by Russ Mitchell / © 2022, Los Angeles Times. Distributed by Tribune Content Agency, LLC.
In the late 1980s, the U.S. Army turned to outside experts to study how pilots of Apache attack helicopters were responding to the torrent of information streaming into the cockpit on digital screens and analog displays. The verdict: not well.
The cognitive overload caused by all that information was degrading performance and raising the risk of crashes, the researchers determined. Over the next decade, the Army overhauled its Apache fleet, redesigning cockpits to help operators maintain focus.
Seeing similarities elsewhere
Cognitive psychologist David Strayer was among those called in to help the Army with its Apache problem. Since then, he has watched as civilian cars and trucks have filled up to an even greater extent with the same sorts of digital interfaces that trained pilots with honed reflexes found so overwhelming: touchscreens, interactive maps, not to mention ubiquitous smartphones. In his lab at the University of Utah, he’s been documenting the deadly consequences.
“Everything we know from pilots being overloaded we can apply to motor vehicles,” Strayer said. But rather than apply it, makers of smartphones and automobiles largely have ignored the research, persistently adding popular but deadly diversions. “They’ve created a candy store of distraction. And we are killing people.”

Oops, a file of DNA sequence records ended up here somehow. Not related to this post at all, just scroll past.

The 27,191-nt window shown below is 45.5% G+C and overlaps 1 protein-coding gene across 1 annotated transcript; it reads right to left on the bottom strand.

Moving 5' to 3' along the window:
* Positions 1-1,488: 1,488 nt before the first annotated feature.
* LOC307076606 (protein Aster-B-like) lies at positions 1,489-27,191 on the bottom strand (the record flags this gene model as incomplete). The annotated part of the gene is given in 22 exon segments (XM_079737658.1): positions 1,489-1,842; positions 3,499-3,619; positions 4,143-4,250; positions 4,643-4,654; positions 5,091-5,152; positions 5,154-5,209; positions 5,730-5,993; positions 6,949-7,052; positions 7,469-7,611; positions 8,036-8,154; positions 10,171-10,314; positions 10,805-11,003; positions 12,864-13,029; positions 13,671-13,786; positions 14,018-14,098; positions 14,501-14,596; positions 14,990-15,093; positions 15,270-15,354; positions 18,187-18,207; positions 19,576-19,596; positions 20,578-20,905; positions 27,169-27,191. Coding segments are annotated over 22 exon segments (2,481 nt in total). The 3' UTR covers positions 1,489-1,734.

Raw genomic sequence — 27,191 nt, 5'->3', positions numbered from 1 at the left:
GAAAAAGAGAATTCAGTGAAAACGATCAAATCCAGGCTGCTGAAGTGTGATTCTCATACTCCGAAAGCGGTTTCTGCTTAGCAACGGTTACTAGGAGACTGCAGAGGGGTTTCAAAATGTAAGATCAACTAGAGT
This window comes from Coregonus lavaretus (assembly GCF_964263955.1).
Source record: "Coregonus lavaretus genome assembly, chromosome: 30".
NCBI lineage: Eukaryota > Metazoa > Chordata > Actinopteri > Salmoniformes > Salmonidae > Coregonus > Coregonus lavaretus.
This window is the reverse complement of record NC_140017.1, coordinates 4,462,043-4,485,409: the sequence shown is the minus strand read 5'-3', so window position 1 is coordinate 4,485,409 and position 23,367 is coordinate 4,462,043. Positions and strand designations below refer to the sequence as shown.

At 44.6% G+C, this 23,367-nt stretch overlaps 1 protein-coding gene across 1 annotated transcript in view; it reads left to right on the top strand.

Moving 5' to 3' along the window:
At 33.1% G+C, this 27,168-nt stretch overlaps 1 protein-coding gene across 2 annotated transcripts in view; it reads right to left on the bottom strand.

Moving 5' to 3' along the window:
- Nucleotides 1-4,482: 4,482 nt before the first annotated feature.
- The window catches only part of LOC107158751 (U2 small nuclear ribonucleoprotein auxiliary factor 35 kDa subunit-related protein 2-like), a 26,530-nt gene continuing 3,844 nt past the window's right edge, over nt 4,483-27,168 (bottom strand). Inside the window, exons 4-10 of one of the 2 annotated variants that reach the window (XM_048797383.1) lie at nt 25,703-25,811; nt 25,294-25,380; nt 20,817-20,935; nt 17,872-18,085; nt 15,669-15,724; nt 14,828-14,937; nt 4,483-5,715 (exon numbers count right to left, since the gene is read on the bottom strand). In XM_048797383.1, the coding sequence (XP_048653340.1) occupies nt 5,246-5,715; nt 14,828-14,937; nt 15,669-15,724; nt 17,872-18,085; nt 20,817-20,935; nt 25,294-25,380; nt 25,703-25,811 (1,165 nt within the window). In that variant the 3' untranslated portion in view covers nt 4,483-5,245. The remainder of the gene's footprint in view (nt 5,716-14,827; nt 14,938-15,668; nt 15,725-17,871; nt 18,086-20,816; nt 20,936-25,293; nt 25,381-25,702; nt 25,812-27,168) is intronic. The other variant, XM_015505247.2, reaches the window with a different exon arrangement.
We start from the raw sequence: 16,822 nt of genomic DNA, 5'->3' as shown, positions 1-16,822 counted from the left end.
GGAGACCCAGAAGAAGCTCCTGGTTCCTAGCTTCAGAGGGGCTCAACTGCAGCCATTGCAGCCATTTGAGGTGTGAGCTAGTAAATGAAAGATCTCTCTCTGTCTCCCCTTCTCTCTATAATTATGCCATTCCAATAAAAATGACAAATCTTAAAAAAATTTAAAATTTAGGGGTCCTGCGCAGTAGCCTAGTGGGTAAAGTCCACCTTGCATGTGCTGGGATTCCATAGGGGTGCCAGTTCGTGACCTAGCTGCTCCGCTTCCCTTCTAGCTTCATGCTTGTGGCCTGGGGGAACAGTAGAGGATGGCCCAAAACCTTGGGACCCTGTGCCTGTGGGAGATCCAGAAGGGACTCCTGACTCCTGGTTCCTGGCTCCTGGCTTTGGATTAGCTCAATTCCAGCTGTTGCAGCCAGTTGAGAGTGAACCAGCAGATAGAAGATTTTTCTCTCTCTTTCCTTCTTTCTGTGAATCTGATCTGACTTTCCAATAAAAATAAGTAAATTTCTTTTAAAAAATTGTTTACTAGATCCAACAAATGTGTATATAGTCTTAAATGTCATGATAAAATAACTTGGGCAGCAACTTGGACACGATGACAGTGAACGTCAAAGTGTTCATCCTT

An increase in accidents
To be sure, new automotive technology also includes innovative safety features. Yet, despite these and other crash-prevention systems, the highway death count continues to rise.
After decades of falling fatality rates, U.S. roads have become markedly more dangerous in recent years. In 2021, motor vehicle crashes killed nearly 43,000 people, a 16-year high.
Theories about why range from bigger vehicles to aggression caused by COVID-era trauma. But no one in the safety field doubts that distracted driving is a main ingredient.
Reported fatalities due to distracted driving have remained flat for the last 10 years, 3,000 to 4,000 a year. But there is good reason to consider those figures a major undercount, as they rely on people admitting they were distracted or a police officer or someone else witnessing a driver with phone in hand before a crash.
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